BELOIT -When Beloit Memorial High School (BMHS) teacher Elizabeth Carpenter challenged her students to recreate famous artwork at home, she was surprised with the results.
Students made lifelike recreations of famous paintings in their living rooms and backyards. Carpenter was inspired after learning of the idea from a museum in California. People were supposed to use items at home to remake masterpieces. Carpenter thought the exercise would build family and community within the household. Even if students only places themselves in the picture, someone would have to take the photos.
“It was a good basic project to review the elements of art and principles of design. They were able to choose their work from the 1300s to 1900s,” Carpenter said.
Students also had to do a formal analysis on the painting, how the artist used color, texture and value.
Sophomore Karen Martinez chose the “Saint Cecilia” painting by Guido Reni. Martinez, who is Catholic, said she’s always been drawn to her as Cecilia is the patroness of music. The historic painting of 1606 showed the Saint with a violin, which called to Martinez as she played violin as well. The piece depicted the St. with a veil, red dress looking up to the heavens.
“I didn’t know how I was going to make the dress. I used my mom’s shirt, dad’s shirt and a shoelace,” Martinez said. “I had to put a T-shirt on my head to look like a veil.”
Because part of the Saint’s face is illuminated Martinez knew she had to get the perfect lighting. She hauled out a light and taped her phone to the wall to take the picture from the correct angle.
“I pay a lot of attention to details,” she said. “I like how I kind of look like her a little bit.”
Senior Arabel Gibson recreated Charles Amable Lenoir’s “Pandora” from 1902. The melancholic work shows a picture of Pandora with her box. Gibson said Pandora opened it because of her curiosity, which unleashed everything bad in the world.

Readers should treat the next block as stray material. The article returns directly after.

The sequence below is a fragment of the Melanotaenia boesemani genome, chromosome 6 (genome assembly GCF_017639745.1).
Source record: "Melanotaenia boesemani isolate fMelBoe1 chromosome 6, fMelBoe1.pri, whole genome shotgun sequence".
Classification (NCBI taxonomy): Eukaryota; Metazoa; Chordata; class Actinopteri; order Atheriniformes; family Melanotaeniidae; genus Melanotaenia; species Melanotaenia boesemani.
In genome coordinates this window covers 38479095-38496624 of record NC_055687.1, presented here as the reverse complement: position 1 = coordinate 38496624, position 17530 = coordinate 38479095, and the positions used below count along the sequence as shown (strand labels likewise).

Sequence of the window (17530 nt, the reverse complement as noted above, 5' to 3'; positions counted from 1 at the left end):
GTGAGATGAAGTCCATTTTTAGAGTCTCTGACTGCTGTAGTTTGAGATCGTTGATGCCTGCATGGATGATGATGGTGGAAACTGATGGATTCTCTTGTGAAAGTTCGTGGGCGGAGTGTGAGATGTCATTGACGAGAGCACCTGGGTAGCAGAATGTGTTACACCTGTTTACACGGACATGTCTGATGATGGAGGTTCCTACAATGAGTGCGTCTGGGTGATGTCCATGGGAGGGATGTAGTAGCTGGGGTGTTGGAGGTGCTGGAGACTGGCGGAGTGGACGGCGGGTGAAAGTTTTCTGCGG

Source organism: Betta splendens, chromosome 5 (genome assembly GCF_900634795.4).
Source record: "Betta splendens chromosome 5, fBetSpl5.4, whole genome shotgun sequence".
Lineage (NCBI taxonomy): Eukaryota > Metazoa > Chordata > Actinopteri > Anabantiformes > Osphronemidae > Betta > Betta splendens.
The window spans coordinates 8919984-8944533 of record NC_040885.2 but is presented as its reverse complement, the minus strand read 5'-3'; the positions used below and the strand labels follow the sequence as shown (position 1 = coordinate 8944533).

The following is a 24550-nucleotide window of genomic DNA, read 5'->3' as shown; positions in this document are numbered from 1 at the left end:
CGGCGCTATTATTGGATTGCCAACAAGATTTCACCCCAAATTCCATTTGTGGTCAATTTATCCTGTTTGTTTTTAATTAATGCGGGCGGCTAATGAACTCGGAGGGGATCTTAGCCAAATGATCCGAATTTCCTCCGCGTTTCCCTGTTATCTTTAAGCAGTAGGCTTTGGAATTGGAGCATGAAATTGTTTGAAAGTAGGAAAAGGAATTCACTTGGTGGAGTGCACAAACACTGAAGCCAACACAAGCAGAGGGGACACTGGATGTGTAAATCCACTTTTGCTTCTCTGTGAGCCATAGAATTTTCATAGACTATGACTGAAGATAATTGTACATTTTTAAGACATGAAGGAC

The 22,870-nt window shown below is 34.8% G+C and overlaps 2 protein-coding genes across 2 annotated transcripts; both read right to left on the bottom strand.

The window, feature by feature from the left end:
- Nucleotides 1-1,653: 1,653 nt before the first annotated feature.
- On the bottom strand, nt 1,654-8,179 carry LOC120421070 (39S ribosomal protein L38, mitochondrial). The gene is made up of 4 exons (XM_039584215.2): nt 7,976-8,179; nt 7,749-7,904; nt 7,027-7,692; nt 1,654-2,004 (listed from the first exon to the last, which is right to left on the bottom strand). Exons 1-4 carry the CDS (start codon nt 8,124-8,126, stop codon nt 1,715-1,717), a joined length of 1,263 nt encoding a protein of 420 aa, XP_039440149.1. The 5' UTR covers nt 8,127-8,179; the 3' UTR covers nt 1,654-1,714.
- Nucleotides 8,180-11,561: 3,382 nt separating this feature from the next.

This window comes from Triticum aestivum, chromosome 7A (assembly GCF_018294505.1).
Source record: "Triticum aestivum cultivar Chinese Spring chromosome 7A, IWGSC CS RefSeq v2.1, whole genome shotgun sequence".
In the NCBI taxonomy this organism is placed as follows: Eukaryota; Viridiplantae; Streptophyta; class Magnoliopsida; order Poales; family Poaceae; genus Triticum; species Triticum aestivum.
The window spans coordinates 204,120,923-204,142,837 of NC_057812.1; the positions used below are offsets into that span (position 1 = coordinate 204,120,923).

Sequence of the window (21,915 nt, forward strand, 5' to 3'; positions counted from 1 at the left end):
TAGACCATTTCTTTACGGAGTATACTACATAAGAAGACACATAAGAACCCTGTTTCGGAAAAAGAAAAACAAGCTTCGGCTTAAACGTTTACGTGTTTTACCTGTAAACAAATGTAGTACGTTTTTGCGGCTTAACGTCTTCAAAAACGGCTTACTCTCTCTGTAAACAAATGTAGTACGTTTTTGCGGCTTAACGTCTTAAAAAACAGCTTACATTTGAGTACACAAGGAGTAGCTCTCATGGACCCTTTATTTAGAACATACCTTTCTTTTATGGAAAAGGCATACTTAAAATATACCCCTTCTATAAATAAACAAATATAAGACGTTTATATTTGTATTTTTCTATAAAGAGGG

“It’s part of Greek mythology and very fitting now,” she said.
Gibson had a little gold box on hand and ideas on how to create a modern Pandora.
“I looked at things that would be easy to recreate, given I only had the spaces and objects in my own house and found images with only one person,” Gibson said. “It was fitting because there were flowers in the background, and there were flowers on my dress.”
Gibson enlisted her younger sister to take pictures in various angels and places. After about an hour-and-a-half photo shoot, they finally found just the right spot.
Gibson said she’s enjoyed her art classes. After graduation on June 6, she will be pursuing illustration studies at the Milwaukee Institute of Art and Design in the fall.
“My hope is to eventually get a job with an illustration firm and pursue my goal of becoming a freelance illustrator,” Gibson said.
Junior Ana Karyme Najera recreated “The Money Changer and His Wife” painting from 1514 with her little sister, Yurida Najera, 9.
Najera said it was challenging to find things around the house, but she had a little sister. She figured out she could use little toys instead of coins.
“I told my younger sister and she was OK with it. She had fun doing it,” Najera said.
Najera said she appreciated how Carpenter brought the unique idea to students as they were sheltering in place.
“It’s something new,” she said.
“The money lender with her sister and her in it was really sweet,” Carpenter said.
Carpenter said all the students did a great job.
“I was so pleased,” she said.